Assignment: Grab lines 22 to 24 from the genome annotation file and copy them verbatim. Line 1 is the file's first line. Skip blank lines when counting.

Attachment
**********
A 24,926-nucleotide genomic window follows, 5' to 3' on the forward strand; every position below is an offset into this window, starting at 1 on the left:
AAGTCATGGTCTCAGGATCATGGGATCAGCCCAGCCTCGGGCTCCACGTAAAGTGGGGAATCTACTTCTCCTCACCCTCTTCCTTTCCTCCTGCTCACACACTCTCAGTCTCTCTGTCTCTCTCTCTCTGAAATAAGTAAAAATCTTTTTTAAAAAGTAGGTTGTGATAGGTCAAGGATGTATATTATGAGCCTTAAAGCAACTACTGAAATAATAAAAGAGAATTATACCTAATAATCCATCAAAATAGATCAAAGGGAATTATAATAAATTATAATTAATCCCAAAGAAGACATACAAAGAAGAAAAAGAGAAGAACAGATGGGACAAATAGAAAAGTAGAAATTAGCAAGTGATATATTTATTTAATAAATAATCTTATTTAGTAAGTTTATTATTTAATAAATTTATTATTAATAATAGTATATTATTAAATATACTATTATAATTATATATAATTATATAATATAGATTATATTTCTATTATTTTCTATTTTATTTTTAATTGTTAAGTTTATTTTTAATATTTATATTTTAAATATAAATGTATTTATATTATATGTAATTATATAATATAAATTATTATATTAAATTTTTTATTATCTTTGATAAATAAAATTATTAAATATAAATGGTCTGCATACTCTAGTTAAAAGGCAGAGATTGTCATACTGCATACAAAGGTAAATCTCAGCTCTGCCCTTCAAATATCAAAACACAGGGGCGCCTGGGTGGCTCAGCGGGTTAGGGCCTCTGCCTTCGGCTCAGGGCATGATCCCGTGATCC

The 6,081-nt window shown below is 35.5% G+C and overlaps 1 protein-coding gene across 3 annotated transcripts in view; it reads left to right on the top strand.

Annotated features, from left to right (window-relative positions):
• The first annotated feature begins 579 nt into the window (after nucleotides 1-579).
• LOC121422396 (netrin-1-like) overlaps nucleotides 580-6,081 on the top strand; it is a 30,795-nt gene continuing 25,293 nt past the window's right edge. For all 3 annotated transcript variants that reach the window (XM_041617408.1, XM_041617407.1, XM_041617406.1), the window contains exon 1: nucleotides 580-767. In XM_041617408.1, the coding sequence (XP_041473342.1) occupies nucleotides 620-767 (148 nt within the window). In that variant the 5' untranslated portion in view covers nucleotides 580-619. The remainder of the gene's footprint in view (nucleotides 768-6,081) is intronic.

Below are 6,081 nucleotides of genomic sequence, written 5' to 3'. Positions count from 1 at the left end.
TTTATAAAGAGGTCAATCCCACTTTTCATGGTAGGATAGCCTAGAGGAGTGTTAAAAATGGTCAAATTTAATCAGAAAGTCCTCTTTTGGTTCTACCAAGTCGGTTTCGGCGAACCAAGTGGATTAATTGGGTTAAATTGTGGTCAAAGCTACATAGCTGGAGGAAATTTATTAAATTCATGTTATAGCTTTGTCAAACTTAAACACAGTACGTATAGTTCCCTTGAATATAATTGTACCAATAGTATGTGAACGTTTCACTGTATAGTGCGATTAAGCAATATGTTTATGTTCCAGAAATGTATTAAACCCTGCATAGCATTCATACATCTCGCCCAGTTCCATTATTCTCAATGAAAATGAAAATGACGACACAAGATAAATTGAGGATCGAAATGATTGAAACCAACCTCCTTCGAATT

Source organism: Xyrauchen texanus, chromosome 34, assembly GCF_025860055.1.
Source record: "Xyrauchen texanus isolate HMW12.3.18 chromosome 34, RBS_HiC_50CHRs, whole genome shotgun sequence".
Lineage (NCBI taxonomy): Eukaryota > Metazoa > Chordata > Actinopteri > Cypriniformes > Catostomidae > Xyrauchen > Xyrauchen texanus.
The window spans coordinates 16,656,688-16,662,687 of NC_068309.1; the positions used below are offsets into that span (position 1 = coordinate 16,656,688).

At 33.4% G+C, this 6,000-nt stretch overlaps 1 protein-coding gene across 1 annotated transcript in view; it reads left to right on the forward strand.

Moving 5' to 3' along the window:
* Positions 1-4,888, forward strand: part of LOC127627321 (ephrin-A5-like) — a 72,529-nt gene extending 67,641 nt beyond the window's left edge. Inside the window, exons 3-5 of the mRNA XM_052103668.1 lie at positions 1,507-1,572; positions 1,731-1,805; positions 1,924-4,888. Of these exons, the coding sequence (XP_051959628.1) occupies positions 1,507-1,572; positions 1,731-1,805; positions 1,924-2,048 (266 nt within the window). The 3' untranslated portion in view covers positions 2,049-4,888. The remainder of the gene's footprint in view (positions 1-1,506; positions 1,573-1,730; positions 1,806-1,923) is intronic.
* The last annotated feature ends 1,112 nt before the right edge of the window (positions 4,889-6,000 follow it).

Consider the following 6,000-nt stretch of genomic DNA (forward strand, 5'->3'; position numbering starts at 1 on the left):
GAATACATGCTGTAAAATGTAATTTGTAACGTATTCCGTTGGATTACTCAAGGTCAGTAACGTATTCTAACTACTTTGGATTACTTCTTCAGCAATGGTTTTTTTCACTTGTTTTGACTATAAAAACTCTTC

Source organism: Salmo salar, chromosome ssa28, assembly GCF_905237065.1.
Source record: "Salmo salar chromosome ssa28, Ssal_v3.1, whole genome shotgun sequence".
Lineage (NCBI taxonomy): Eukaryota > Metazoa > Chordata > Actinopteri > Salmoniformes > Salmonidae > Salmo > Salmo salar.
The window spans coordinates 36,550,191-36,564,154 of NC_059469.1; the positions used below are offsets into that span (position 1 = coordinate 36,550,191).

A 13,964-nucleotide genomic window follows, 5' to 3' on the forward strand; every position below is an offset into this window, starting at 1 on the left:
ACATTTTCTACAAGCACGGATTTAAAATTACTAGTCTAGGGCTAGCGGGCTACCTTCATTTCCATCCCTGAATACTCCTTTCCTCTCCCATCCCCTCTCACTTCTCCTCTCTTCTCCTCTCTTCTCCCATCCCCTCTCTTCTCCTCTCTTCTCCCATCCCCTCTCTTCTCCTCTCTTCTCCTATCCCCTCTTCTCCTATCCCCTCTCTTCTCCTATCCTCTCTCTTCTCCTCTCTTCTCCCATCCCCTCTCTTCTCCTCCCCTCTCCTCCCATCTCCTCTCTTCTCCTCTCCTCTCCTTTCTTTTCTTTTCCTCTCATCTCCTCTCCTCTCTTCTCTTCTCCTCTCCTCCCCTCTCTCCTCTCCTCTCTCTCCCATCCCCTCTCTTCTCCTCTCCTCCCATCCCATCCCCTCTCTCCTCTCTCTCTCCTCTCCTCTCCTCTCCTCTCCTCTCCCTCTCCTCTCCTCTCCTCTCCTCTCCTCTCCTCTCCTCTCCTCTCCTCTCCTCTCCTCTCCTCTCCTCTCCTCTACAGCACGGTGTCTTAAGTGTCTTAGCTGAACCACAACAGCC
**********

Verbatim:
The window spans coordinates 36,550,191-36,564,154 of NC_059469.1; the positions used below are offsets into that span (position 1 = coordinate 36,550,191).

A 13,964-nucleotide genomic window follows, 5' to 3' on the forward strand; every position below is an offset into this window, starting at 1 on the left:
ACATTTTCTACAAGCACGGATTTAAAATTACTAGTCTAGGGCTAGCGGGCTACCTTCATTTCCATCCCTGAATACTCCTTTCCTCTCCCATCCCCTCTCACTTCTCCTCTCTTCTCCTCTCTTCTCCCATCCCCTCTCTTCTCCTCTCTTCTCCCATCCCCTCTCTTCTCCTCTCTTCTCCTATCCCCTCTTCTCCTATCCCCTCTCTTCTCCTATCCTCTCTCTTCTCCTCTCTTCTCCCATCCCCTCTCTTCTCCTCCCCTCTCCTCCCATCTCCTCTCTTCTCCTCTCCTCTCCTTTCTTTTCTTTTCCTCTCATCTCCTCTCCTCTCTTCTCTTCTCCTCTCCTCCCCTCTCTCCTCTCCTCTCTCTCCCATCCCCTCTCTTCTCCTCTCCTCCCATCCCATCCCCTCTCTCCTCTCTCTCTCCTCTCCTCTCCTCTCCTCTCCTCTCCCTCTCCTCTCCTCTCCTCTCCTCTCCTCTCCTCTCCTCTCCTCTCCTCTCCTCTCCTCTCCTCTCCTCTCCTCTACAGCACGGTGTCTTAAGTGTCTTAGCTGAACCACAACAGCC